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Jan 14, 2005

The major British bookshop chain Waterstone's contrived much negative publicity for itself on 5 January, when the Princes Street branch in Edinburgh sacked its most enthusiastic promoter of sf, Joe Gordon -- for the 'gross misconduct' of occasional disrespectful remarks in his weblog. Joe writes gloomily: '11 years of service, all the author events I have organized and run, the reviews, writing for Waterstone's publications, appearing on the radio or TV to discuss books on their behalf, all count for nothing apparently ...' Some see this as a free speech issue, others as a transparent pretext for getting rid of an employee disliked by the recently appointed store manager. See coverage in The Alien Online, BBC News, The Guardian, The Register, The Times, and even that ultimate journal of record Charlie Stross's diary.

Sir Arthur C. Clarke enjoyed the dubious accolade of a mention on the Popbitch gossip site: 'Famous Sri Lanka resident Arthur C. Clarke has survived the terrible floods. He was found in the sea clinging on to a buoy ...' What can this possibly mean?

Philip K. Dick Award final ballot for 2004 work:

  • Minister Faust, The Coyote Kings of the Space-age Bachelor Pad
  • Eileen Gunn (for it is she!), Stable Strategies and Others
  • Gwyneth Jones, Life
  • Lyda Morehouse, Apocalypse Array
  • Geoff Ryman, Air
  • Karen Traviss, City of Pearl
  • Liz Williams, Banner of Souls

Our editrix comments: 'Gardner [Dozois], of course, circulated the news as "Eileen up for Dick." To which John D. Berry, careless of the dangers that lie in trading scatological witticisms with Gardner, replied, "I think that should be "Dick up for Eileen."'

R.I.P. A message from Judy Blish: 'Also among the departed: Gerald J. Pollinger, agent of many known names, among them James Blish. Details follow when I can get them.' Kelly Freas had an obituary notice in The Guardian on 13 January.

The Moment of Oops. '... Brian Aldiss' Methuselah's Children ...' (Terry Pratchett, Once More* With Footnotes, 2004)

Dog Stars. Gordon Van Gelder reports sf nominations in the Dog Writers Association of America 2004 Writing Competition, whose 52 categories dwarf the puny Hugos: SHORT FICTION includes Bradley Denton's 'Sergeant Chip' (F&SF), and BOOK: FICTION has Martin Greenberg's and Alexander Potter's doggy anthology Sirius (DAW).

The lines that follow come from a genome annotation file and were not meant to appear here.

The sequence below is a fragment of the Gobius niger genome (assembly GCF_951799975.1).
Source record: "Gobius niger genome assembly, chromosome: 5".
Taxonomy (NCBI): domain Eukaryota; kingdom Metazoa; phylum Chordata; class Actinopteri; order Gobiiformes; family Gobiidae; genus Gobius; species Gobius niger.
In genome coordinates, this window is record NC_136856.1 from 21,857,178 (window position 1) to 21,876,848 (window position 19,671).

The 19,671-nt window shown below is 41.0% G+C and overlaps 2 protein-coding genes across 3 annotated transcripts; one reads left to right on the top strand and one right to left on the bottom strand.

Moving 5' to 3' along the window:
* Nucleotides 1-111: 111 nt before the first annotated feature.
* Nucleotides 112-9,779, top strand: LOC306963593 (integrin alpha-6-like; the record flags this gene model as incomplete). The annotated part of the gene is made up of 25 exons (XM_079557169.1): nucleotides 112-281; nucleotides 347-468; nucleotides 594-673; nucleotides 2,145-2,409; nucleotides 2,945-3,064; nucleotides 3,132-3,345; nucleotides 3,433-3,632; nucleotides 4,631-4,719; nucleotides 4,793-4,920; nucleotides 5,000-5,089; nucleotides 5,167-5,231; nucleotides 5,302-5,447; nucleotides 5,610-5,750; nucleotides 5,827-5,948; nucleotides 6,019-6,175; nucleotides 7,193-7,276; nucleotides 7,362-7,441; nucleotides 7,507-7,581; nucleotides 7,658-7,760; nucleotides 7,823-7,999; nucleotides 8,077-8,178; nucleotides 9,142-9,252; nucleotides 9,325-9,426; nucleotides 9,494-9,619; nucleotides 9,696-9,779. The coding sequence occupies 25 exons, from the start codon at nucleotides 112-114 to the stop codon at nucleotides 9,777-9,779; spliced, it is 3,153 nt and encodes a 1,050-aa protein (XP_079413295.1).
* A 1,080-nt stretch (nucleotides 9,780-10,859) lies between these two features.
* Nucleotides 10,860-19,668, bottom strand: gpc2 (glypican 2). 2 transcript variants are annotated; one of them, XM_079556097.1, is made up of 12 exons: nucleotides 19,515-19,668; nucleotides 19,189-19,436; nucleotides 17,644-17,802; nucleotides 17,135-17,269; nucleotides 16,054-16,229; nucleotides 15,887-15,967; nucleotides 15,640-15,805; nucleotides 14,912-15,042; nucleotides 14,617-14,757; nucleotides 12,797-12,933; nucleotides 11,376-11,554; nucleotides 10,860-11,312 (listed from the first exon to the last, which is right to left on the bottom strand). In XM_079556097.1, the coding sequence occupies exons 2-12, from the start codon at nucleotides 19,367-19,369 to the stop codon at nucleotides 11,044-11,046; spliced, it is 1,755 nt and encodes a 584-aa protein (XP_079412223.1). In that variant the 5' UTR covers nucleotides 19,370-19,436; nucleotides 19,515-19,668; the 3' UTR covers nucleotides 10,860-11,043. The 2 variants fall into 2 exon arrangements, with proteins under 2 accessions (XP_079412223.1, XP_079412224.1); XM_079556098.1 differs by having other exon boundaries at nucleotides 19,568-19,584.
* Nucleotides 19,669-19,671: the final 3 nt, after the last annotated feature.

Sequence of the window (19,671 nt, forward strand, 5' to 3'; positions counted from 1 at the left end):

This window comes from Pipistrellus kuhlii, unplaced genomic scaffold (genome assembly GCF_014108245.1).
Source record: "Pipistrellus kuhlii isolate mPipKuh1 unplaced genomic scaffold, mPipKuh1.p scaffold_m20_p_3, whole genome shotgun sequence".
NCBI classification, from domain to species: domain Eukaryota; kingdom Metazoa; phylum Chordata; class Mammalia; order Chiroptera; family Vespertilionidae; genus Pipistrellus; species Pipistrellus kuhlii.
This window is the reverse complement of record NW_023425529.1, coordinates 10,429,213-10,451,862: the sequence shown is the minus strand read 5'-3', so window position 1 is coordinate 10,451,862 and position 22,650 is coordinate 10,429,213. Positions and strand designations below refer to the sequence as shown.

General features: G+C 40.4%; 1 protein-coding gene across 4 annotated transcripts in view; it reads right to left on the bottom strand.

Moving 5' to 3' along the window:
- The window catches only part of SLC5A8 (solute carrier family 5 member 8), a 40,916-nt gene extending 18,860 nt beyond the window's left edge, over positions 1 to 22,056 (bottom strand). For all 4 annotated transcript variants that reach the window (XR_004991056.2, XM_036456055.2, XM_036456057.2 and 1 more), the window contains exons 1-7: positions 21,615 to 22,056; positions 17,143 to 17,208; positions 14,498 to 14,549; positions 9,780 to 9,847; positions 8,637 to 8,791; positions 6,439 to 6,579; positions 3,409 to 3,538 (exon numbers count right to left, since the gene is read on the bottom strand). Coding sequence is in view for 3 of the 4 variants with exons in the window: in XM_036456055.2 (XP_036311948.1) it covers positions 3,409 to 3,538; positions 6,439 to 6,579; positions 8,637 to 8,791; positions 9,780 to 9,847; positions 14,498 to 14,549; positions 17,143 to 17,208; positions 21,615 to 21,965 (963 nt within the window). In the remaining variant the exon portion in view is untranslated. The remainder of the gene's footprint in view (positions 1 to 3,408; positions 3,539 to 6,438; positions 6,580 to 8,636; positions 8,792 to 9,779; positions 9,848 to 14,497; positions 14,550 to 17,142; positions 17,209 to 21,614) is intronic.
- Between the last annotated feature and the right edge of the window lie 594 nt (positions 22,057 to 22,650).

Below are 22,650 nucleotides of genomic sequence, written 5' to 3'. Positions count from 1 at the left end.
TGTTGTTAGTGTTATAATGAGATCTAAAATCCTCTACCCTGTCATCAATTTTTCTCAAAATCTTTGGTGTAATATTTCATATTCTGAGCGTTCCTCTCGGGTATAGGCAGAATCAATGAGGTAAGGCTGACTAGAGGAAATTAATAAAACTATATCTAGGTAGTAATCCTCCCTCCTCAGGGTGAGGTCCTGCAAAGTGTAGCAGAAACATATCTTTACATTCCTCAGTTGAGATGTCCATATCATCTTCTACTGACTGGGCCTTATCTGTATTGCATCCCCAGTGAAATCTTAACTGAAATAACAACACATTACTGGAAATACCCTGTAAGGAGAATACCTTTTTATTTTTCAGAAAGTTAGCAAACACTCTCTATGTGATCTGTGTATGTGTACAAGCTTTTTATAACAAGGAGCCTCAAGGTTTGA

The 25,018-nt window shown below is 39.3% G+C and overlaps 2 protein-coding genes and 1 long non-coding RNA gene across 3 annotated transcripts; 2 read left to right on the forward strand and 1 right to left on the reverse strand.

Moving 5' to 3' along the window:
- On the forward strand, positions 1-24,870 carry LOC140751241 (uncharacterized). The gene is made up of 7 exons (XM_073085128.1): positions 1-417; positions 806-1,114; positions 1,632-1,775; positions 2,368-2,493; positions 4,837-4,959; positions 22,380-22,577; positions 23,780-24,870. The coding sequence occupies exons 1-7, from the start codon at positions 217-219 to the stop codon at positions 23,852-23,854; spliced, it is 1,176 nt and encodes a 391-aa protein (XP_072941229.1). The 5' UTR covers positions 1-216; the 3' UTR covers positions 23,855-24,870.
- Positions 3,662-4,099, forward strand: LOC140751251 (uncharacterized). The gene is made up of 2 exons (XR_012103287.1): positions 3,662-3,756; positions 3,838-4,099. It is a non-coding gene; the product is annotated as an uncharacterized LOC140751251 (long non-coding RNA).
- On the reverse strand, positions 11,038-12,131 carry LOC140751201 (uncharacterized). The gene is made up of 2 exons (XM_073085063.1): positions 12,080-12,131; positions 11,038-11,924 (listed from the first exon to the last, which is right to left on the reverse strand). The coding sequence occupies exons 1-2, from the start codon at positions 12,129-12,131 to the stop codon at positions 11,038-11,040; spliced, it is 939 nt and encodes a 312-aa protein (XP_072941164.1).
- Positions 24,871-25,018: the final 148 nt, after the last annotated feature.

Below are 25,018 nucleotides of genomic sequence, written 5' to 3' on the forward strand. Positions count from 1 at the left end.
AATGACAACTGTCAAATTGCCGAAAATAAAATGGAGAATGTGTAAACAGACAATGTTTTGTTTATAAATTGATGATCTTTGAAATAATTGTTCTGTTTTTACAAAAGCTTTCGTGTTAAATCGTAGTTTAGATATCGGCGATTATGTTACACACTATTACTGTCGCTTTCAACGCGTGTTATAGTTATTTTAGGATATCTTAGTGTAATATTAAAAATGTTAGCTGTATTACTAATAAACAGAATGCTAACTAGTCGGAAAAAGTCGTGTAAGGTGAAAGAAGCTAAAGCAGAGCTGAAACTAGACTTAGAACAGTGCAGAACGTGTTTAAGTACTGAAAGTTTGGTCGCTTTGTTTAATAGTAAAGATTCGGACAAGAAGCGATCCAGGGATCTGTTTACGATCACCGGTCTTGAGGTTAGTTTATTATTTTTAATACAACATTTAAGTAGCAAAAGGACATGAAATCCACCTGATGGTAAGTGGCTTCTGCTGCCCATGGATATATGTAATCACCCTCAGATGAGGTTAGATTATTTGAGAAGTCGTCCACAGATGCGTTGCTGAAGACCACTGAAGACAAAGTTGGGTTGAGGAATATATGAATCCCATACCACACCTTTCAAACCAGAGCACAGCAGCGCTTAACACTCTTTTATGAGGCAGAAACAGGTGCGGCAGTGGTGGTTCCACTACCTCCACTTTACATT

William Gibson, that wrinkled old patriarch of First Fandom, was described by the Sunday Times on 2 January as 'the sci-fi pioneer William Gibson.'

Sapphire, Not Sapphic. Be still, my beating heart: here are the novel finalists for the latest Sapphire sf romance awards.

  • Kathleen Nance, Day of Fire
  • Charlaine Harris, Dead to the World
  • Robin D. Owens, Heart Duel
  • Angela Knight, Jane's Warlord
  • Patricia Briggs, Raven's Shadow
  • Susan Grant, The Scarlet Empress

The Naked Lunch. John Ordover, the former Pocket Books Star Trek novel editor who now runs Phobos, is interestingly exposed in Time Out New York for 6-12 January -- which reveals, complete with nude group photo, his spare-time activity of running Clothing Optional Dinners for NYC naturists. 'The unofficial motto of the COD is "No Hot Soup".' It must be healthier than all those frowsty sf conventions....

Thog's Masterclass. Understatement Dept (or, Hot Soup at COD). 'Kassad was aware of the pain as a great sound beyond hearing, a huge, incessant foghorn of pain, as if thousands of untrained fingers were falling on thousands of keys playing a massive pipe organ of pain.' (Dan Simmons, The Fall of Hyperion, 1990)

 


He Do the Time Police in Different VoicesDavid Langford is an author and a gentleman. His newsletter, Ansible, is the essential SF-insider sourcebook of wit and incongruity. His most recent books are Different Kinds of Darkness, a new short-story collection of horror, SF, and fantasy, Up Through an Empty House of Stars: Reviews and Essays 1980-2002, 100 pieces of Langfordian genre commentary, and He Do the Time Police in Different Voices, a short-story collection that brings together all of Dave's SF parodies and pastiches. (This is a scary thought. Are you ready to laugh that hard?)

Dave lives in Reading, England with his wife Hazel, 25,000 books, and a couple of dozen Hugo awards. He continues to add books and Hugos.

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